Root-reductive Lie algebras are relatively well behaved, countable-dimensional Lie algebras. In this talk, we shall discuss the definition of these Lie algebras as well as their important subalgebras---Borel subalgebras, Cartan subalgebras, and splitting maximal toral subalgebras. We shall also dwell on some representations of these Lie algebras if time permits.
I will discuss some ideas from a recent breakthrough in the field of Lie superalgebras:
No prior knowledge on Lie superalgebras will be assumed.
The classical Wedderburn-Artin theorem describes associative rings A for which the category of A-modules is semisimple. This turns out to be a left-right symmetric property: the category of left A-modules is semisimple if and only if the category of right A-modules is. In this talk, I will present a generalization of the Wedderburn-Artin theory to topololgical associative rings R in which open right ideals form a base of neighborhoods of zero. The talk will start with a discussion of split and semisimple abelian categories and end with a description of topological rings R for which the category of left R-contramodules is split (or equivalently, semisimple) or, equivalently, the category of discrete right R-modules is split (or equivalently, semisimple).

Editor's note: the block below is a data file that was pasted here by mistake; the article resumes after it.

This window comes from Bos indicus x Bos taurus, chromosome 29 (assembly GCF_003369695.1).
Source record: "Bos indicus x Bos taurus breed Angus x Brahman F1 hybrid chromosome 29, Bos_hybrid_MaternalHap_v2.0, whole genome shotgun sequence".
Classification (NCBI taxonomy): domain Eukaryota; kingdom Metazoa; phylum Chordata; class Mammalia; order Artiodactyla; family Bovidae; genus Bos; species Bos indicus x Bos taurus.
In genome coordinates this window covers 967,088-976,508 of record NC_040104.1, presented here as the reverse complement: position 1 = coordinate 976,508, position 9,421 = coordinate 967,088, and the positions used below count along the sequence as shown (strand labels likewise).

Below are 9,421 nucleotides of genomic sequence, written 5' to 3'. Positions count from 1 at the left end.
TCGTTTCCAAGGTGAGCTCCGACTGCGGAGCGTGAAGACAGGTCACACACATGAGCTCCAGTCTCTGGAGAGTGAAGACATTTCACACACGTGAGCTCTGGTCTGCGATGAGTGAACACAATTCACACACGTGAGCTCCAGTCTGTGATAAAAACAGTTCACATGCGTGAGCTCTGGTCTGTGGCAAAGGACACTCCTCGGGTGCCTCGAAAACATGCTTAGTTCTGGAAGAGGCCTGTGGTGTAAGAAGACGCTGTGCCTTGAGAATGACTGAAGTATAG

In my previous talk, I described the partial L-functions of cuspidal automorphic representations and said that their conjectured meromorphic continuation is important for the theory of automorphic forms. I then talked about integral representations as a method for proving this meromorphic continuation.
In this talk (which will be mostly independent of the previous one), I will describe a softened version of functoriality (which is the main theme in the Langlands program) and how L-functions help to detect and construct instances of functoriality.
In this talk, we will present an overview of the doubling construction for integral representations of L-functions. An explicit construction will be presented for quasi-split special orthogonal groups.